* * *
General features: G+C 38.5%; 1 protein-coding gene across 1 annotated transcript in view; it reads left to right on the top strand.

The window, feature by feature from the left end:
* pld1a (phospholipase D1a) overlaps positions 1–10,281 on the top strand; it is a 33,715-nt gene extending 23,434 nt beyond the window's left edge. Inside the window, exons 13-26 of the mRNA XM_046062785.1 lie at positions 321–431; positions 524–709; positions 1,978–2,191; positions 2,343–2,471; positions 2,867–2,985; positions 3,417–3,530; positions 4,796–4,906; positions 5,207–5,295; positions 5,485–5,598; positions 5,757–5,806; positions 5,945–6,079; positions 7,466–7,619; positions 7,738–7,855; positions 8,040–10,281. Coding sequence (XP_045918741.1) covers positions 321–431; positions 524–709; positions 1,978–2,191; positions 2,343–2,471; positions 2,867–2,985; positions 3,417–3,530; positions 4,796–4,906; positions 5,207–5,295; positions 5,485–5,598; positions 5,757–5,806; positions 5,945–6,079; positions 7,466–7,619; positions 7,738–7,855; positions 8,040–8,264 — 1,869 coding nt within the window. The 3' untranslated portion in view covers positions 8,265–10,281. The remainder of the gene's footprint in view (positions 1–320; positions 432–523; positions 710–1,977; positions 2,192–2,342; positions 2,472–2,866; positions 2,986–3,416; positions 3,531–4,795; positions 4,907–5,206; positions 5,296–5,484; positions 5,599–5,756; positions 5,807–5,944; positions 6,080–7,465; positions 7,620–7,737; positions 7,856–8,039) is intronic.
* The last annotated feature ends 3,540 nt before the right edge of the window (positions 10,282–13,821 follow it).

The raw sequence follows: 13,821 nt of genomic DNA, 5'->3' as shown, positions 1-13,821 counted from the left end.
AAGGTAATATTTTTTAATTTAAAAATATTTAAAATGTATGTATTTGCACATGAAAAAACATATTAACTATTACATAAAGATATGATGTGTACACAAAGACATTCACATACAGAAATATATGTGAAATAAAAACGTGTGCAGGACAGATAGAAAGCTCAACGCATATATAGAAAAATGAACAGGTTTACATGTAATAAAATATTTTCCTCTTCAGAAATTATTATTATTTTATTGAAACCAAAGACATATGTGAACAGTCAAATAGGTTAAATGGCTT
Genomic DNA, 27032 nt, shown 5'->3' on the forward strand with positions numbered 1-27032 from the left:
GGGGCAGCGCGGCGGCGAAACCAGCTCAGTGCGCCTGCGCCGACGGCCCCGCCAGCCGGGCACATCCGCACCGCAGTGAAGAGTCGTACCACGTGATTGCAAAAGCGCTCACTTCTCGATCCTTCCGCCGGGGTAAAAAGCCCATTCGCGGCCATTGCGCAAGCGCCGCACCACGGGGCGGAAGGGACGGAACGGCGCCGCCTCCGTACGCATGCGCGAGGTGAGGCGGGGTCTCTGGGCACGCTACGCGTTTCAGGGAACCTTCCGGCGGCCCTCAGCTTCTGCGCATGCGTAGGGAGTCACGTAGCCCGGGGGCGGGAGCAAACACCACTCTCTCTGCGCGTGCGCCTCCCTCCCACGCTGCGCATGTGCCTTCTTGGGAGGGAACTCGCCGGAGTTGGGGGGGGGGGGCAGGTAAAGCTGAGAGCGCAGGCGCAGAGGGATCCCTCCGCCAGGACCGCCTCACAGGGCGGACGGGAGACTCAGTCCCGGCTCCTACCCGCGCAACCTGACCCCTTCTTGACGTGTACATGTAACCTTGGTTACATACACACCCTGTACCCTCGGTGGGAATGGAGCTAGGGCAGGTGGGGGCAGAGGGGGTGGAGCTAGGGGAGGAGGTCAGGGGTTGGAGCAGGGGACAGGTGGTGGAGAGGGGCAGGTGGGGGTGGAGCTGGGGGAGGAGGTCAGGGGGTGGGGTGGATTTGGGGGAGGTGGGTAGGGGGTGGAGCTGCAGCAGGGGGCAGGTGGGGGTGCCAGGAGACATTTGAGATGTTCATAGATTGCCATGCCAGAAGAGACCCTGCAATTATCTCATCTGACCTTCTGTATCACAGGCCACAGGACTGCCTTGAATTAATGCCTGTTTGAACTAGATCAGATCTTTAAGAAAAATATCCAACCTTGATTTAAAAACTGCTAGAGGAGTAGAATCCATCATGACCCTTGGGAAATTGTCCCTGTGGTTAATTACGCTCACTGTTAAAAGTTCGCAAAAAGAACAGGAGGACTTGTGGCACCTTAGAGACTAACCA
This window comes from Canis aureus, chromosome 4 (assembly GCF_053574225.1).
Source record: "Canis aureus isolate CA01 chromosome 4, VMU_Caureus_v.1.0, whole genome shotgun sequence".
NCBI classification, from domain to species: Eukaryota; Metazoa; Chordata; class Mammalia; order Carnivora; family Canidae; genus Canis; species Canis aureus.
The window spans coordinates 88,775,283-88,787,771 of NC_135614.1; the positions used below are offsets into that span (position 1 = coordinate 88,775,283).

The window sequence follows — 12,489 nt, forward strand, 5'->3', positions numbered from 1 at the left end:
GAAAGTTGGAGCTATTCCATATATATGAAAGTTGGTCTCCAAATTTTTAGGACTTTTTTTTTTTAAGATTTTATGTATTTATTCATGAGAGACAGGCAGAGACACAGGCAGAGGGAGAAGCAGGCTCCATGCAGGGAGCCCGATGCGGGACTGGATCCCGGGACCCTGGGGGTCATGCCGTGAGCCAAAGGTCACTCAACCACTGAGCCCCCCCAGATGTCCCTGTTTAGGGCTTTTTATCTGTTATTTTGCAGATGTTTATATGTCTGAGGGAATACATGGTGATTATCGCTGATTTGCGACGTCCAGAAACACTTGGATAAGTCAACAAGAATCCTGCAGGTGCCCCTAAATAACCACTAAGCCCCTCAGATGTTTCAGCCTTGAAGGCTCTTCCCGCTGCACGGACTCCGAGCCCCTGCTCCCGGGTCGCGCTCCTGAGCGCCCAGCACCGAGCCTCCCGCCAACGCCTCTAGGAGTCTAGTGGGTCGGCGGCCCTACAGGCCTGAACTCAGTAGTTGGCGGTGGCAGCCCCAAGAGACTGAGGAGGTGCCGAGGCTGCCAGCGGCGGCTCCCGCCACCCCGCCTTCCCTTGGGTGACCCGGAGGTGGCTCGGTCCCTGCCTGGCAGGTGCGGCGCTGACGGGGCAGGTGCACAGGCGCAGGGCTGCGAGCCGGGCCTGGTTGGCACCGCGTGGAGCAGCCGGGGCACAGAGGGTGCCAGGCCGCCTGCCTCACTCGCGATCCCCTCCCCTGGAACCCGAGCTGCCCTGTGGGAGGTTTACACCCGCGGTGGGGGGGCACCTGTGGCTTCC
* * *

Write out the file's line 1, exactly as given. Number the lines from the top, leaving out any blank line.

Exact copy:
General features: G+C 38.5%; 1 protein-coding gene across 1 annotated transcript in view; it reads left to right on the top strand.